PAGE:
Paul had little choice but to entrust me with looking after these people, who were also very special to him. It was clear from the eulogy he has set the bar high. I will do my best to live up to what he would have wanted.

To my Wife Saturday, Apr 14 2012 

Grow old with me, my Love
And hold my hand in the autumn sun,
Grow old with me, my Love
By my side in days to come.

Grow old with me, my Love
And watch our kids find love of their own
Grow old with me, my Love
Family will be seeds that we’ve sown.

Grow old with me, my Love,
And wrinkled, and forgetful, and fat.
Grow old with me, my Love,
I won’t regret any of that.

And when you’re old with me, my Love,
Know my heart will still be true,
So when you’re old with me, my Love,
I’ll be happy I grew old with you.

Man Rules Thursday, Apr 5 2012 

A collegue emailed me this.  I said to her “Did this really need to be written down? Really, like it isn’t obvious?”

 “At last a guy has taken the time to write this all down   

The rules

These are our rules!

Please note… these are all numbered “1 “ON PURPOSE!

1          Men are NOT mind readers.

1          Learn to work the toilet seat. You’re a big girl.  

If it’s up, put it down.

We need it up; you need it down.

You don’t hear us complaining about you leaving it down.  

1.         Sports on TV:  

It’s like the full moon or the changing of the tides.

Let it be.  

1          Crying is blackmail

1.         Ask for what you want.

Let us be clear on this one:

Subtle hints do not work!

Strong hints do not work!

Obvious hints do not work!

Just say it!  

1.         Yes or No is a perfectly acceptable answer to almost every question.  

1.         Come to us with a problem only if you want help solving it. That’s what we do.

Sympathy is what your girlfriends are for.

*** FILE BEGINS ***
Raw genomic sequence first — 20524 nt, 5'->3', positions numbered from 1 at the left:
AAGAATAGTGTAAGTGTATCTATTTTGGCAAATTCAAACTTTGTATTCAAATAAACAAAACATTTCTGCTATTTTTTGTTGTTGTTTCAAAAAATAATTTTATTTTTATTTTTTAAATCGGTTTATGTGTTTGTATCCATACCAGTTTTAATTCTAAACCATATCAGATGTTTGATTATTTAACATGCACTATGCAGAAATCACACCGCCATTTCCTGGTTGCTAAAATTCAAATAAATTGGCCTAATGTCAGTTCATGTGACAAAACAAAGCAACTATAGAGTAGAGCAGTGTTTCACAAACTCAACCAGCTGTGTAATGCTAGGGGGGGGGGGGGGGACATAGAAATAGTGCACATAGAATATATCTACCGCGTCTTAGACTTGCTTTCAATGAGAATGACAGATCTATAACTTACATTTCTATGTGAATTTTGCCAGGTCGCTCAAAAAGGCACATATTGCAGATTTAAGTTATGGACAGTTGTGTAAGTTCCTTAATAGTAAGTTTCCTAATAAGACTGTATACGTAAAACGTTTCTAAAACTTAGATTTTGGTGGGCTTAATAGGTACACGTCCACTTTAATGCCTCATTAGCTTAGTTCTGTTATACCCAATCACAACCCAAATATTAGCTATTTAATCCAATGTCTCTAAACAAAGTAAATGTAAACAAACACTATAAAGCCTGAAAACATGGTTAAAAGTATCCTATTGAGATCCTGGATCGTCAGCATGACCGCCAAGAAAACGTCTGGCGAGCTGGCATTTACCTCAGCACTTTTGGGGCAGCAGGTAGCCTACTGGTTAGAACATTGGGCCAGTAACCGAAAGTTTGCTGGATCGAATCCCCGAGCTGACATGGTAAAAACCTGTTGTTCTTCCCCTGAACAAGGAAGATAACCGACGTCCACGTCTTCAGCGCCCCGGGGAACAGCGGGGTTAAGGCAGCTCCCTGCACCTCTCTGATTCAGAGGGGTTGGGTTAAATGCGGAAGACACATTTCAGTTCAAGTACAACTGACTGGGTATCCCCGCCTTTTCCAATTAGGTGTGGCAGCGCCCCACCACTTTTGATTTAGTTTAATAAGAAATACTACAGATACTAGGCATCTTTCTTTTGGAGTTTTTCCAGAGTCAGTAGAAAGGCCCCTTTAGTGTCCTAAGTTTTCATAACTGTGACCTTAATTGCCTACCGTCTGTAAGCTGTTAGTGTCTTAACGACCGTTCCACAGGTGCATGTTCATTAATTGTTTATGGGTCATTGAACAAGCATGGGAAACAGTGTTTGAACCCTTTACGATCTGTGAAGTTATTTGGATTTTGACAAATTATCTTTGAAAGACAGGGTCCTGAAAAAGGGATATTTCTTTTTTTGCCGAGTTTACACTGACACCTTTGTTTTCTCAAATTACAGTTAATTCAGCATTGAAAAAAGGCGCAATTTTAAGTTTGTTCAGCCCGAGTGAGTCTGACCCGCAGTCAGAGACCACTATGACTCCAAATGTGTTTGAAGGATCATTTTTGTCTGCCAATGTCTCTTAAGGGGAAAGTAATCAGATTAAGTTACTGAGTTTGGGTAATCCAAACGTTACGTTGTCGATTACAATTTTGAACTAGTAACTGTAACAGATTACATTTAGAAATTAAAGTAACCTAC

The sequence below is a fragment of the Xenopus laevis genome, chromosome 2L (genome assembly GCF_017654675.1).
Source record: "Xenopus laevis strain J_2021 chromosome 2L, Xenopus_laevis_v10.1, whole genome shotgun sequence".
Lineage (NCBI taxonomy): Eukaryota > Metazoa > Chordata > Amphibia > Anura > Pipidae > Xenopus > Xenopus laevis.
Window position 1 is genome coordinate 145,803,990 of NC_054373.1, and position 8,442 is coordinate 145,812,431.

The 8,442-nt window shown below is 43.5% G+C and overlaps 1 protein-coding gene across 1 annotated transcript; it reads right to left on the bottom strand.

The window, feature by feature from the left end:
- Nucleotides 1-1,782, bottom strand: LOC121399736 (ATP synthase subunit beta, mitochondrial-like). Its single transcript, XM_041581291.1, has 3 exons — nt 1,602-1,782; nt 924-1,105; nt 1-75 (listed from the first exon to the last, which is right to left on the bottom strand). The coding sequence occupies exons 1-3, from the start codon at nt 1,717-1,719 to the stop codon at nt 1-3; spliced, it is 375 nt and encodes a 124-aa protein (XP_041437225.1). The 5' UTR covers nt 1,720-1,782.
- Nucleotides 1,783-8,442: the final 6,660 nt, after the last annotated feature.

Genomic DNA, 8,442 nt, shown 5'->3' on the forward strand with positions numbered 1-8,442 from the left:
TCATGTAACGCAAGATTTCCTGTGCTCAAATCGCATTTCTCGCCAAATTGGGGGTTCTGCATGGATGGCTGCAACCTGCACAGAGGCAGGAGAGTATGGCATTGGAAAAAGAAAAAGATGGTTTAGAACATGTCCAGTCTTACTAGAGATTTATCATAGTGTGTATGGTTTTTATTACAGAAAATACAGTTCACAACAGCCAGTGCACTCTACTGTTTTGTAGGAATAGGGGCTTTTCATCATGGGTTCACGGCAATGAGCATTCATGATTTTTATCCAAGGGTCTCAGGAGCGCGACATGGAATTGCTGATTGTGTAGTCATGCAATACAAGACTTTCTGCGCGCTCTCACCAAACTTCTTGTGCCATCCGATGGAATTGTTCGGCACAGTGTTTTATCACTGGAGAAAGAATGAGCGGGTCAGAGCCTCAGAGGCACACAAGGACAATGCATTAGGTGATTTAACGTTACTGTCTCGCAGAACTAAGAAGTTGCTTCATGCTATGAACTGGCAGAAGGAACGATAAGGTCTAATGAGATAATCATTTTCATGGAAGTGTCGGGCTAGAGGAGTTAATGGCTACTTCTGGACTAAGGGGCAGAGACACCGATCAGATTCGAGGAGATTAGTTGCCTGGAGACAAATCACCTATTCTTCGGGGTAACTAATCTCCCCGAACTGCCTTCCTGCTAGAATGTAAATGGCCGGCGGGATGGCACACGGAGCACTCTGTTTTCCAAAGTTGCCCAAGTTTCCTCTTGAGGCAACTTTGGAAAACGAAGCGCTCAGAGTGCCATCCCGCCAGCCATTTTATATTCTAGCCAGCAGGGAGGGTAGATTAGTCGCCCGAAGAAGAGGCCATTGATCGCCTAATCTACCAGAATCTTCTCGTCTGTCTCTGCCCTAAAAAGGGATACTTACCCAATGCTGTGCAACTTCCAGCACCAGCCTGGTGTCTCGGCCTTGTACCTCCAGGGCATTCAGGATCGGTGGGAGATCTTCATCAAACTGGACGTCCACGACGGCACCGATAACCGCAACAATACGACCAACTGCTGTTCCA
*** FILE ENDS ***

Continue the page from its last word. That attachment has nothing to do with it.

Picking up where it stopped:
1.         Anything we said 6 months ago is inadmissible in an argument.

In fact, all comments become Null and void after 7 Days.  

1.         If you think you’re fat, you probably are.

Don’t ask us.  

1.         If something we said can be interpreted two ways and one of the ways makes you sad or angry, we meant the other one  

1.         You can either ask us to do something or tell us how you want it done.

Not both.

If you already know best how to do it, just do it yourself.  

1.         Whenever possible, Please say whatever you have to say “during commercials”…  

1.         Christopher Columbus did NOT need directions and neither do we.  

1.         ALL men see in only 16 colours, like a Windows default settings.

Peach, for example, is a fruit, not a colour.  

Pumpkin is also a fruit.

We have no idea what mauve is.  

1.         If it itches, it will be scratched.

We do that…  

1.         If we ask what is wrong and you say “nothing,” We will act like nothing’s wrong.

We know you are lying, but it is just not worth the hassle.  

1.         If you ask a question you don’t want an answer to, expect an answer you don’t want to hear.  

1.         When we have to go somewhere, absolutely anything you wear is fine…Really.  

1.         Don’t ask us what we’re thinking about unless you are prepared to discuss such topics as football or motor sports.

1                    If when you ask us what we are thinking we say nothing, it means we are thinking of nothing.  This is perfectly possible.

1.         You have enough clothes.  

1.         You have too many shoes.  

1.         I am in shape. Round IS a shape!  

Thank you for reading this.

Yes, I know, I have to sleep on the couch tonight;

But did you know men really don’t mind that?